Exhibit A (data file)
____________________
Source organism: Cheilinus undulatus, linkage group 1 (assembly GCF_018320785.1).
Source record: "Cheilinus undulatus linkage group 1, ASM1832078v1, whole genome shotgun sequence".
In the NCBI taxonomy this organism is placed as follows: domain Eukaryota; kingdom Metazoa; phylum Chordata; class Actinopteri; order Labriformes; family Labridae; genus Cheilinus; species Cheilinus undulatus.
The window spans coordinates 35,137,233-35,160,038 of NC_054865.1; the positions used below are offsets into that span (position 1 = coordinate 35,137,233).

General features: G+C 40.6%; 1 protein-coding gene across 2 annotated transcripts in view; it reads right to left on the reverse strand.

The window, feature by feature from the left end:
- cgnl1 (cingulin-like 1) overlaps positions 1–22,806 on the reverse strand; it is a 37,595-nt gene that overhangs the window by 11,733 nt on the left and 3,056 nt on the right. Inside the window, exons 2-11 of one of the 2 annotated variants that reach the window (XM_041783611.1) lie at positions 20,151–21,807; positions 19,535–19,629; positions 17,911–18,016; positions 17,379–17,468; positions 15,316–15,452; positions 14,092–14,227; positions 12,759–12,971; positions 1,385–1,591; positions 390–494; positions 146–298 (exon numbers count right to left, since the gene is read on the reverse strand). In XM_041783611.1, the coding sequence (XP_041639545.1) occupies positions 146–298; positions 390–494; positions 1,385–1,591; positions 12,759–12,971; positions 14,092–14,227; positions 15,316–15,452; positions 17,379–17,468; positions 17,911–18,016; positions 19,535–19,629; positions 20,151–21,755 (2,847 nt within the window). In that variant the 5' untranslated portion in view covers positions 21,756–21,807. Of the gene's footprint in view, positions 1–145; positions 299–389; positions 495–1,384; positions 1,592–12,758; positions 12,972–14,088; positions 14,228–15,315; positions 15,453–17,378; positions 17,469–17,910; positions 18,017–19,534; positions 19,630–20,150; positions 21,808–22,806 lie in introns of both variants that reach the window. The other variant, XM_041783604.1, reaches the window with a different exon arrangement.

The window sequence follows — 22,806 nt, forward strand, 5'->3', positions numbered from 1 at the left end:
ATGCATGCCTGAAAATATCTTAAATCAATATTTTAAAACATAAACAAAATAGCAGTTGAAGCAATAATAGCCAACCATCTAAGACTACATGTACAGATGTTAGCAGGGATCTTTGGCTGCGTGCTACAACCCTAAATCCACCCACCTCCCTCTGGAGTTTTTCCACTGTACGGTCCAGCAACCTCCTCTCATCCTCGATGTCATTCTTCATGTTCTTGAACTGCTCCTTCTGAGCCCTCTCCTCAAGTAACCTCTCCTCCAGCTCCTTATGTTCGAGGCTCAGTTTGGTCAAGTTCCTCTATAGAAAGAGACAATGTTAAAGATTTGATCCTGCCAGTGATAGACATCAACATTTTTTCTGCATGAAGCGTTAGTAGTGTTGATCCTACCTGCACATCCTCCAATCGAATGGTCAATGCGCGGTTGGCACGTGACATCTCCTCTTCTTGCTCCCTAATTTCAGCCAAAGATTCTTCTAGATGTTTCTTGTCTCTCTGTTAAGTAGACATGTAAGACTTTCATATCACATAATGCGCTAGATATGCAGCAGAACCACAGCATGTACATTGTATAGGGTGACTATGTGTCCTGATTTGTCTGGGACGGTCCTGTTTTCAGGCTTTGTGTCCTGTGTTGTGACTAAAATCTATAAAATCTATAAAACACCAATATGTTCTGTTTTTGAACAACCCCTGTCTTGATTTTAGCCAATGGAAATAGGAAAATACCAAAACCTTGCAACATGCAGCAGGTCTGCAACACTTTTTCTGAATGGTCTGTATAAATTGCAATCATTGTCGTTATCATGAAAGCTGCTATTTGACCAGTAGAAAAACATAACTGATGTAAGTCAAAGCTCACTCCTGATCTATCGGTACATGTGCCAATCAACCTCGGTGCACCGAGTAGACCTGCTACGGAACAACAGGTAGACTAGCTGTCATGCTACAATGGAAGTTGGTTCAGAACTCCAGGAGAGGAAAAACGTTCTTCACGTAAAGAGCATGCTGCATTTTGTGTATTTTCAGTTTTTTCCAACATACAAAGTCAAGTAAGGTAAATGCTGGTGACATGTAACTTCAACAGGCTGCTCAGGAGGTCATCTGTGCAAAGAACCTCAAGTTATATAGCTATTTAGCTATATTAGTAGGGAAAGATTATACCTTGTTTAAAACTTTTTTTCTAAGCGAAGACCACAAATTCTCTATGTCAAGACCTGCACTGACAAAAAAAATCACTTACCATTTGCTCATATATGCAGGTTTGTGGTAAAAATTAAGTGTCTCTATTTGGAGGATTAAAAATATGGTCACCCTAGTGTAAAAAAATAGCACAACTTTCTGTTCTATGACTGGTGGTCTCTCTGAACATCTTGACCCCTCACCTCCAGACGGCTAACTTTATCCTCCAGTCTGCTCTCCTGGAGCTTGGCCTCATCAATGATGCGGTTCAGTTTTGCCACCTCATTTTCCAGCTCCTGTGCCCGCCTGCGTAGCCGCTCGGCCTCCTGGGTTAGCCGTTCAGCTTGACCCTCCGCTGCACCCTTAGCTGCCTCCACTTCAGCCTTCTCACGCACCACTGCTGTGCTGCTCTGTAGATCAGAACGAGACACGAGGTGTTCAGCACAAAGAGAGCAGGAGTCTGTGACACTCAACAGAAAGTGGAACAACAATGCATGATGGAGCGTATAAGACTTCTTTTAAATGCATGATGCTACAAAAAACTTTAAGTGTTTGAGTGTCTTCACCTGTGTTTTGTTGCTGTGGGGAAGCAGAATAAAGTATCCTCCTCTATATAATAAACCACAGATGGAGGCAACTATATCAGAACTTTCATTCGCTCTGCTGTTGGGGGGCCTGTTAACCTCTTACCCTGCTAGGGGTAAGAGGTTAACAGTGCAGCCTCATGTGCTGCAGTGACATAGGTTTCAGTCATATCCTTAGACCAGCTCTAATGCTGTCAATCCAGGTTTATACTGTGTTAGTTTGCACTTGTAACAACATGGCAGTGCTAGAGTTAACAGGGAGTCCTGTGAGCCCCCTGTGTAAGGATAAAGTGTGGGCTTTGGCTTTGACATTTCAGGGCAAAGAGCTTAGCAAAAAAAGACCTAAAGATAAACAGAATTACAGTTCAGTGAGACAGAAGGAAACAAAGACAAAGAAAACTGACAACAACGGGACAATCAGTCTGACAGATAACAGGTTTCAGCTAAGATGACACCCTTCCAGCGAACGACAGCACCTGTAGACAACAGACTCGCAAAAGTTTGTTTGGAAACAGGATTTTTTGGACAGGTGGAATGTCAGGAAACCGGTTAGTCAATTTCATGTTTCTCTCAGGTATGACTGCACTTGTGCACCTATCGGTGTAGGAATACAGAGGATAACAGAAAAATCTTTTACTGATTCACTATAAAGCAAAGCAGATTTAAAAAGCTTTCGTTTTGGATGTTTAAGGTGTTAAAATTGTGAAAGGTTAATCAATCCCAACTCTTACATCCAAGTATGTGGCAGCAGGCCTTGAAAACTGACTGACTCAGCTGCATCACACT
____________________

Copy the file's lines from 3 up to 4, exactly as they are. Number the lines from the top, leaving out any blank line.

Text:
In the NCBI taxonomy this organism is placed as follows: domain Eukaryota; kingdom Metazoa; phylum Chordata; class Actinopteri; order Labriformes; family Labridae; genus Cheilinus; species Cheilinus undulatus.
The window spans coordinates 35,137,233-35,160,038 of NC_054865.1; the positions used below are offsets into that span (position 1 = coordinate 35,137,233).